The offseason is inevitably a period of projection and speculation, which makes it the ideal time to ponder the hypotheticals that the Pittsburgh Steelers will face over the course of the next year, whether it is addressing free agency, the draft, performance on the field, or some more ephemeral topic.
That is what I will look to address in our Buy or Sell series. In each installment, I will introduce a topic statement and weigh some of the arguments for either buying it (meaning that you agree with it or expect it to be true) or selling it (meaning you disagree with it or expect it to be false).
The range of topics will be intentionally wide, from the general to the specific, from the immediate to that in the far future. And as we all tend to have an opinion on just about everything, I invite you to share your own each morning on the topic statement of the day.
Topic Statement: Carlos Davis has the highest upside of the Steelers’ young defensive linemen.
Explanation: A rookie seventh-round draft pick, Carlos Davis was viewed by some (including myself) to be a longshot to make the 53-man roster in 2020, in large part due to the nature of the offseason. He did make the team, however, unseating Daniel McCullers, and we got our first-ever professional look at him on Sunday, playing 16 snaps, on which he displayed some talent.
One thing that we knew about Davis coming out of Nebraska is that he is an athlete, running a 4.82-second 40-yard dash time at 313 pounds at the 2020 NFL Scouting Combine. He wasn’t necessarily a high-productivity player in college, and was knocked for having short arms, but the proper motivation, coaching, and simple talent can overcome such things.
Davis has at least two of those three, and for the moment, I have no reason to question his motivation. And he looked encouraging in his first action against the Cowboys on Sunday. It’s also important to remember that these were his first snaps, because he never even had a preseason.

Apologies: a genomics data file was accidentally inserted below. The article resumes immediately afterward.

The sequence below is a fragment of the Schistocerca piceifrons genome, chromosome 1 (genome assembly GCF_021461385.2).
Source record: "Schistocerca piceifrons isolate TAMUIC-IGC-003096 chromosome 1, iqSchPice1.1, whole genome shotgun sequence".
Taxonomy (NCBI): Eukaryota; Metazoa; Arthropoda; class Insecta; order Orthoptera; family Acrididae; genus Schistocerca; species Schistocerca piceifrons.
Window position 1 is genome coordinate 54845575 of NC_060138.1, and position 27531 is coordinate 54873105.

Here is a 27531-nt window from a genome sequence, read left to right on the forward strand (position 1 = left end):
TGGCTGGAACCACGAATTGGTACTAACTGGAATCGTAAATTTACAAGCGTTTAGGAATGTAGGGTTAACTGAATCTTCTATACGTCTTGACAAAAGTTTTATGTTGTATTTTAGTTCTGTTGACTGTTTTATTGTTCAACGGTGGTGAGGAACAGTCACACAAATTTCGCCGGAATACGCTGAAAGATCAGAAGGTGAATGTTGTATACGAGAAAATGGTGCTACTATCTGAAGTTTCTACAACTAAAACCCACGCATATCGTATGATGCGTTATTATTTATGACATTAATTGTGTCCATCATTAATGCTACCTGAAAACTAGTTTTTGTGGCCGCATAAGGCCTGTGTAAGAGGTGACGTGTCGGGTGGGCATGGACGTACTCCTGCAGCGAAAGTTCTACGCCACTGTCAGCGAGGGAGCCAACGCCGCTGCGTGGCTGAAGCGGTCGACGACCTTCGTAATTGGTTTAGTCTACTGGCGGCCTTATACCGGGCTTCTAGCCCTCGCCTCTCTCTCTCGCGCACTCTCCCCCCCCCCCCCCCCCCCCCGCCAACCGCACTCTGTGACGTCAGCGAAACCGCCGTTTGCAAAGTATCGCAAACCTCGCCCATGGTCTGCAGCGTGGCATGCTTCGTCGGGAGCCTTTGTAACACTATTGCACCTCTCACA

Isaiah Buggs is an interesting player who had good hand usage, but I don’t know that he has the same upside as Davis, and we may even see the two of them square off for a helmet before the season is over. Henry Mondeaux has made some plays, including in the preseason, but he seems to be pretty much who is he ever going to be already.
This was a small sample size against a mediocre offensive line, including a backup center after their starter injured his back or something just before the game started. He doesn’t have the fundamental work that Buggs has, who one can easily argue is being overlooked.
And since none of them have a lot of professional playing time, we can look back to college, where Buggs was more productive than Davis was, posting 9.5 sacks in his final collegiate season with 13.5 tackles for loss. Davis had the same number of sacks over four years, and 16 tackles for loss. Physical assets don’t always translate to being a successful football player.
And Mondeaux? You never count out guys like Mondeaux who simply love the game and work hard at it. He’s athletic enough to be the only defensive interior player in the NFL running down kickoffs, reminiscent of a certain bearded alumnus by the name of Brettt Keisel. He has three NFL games under his belt. He’s far from done growing.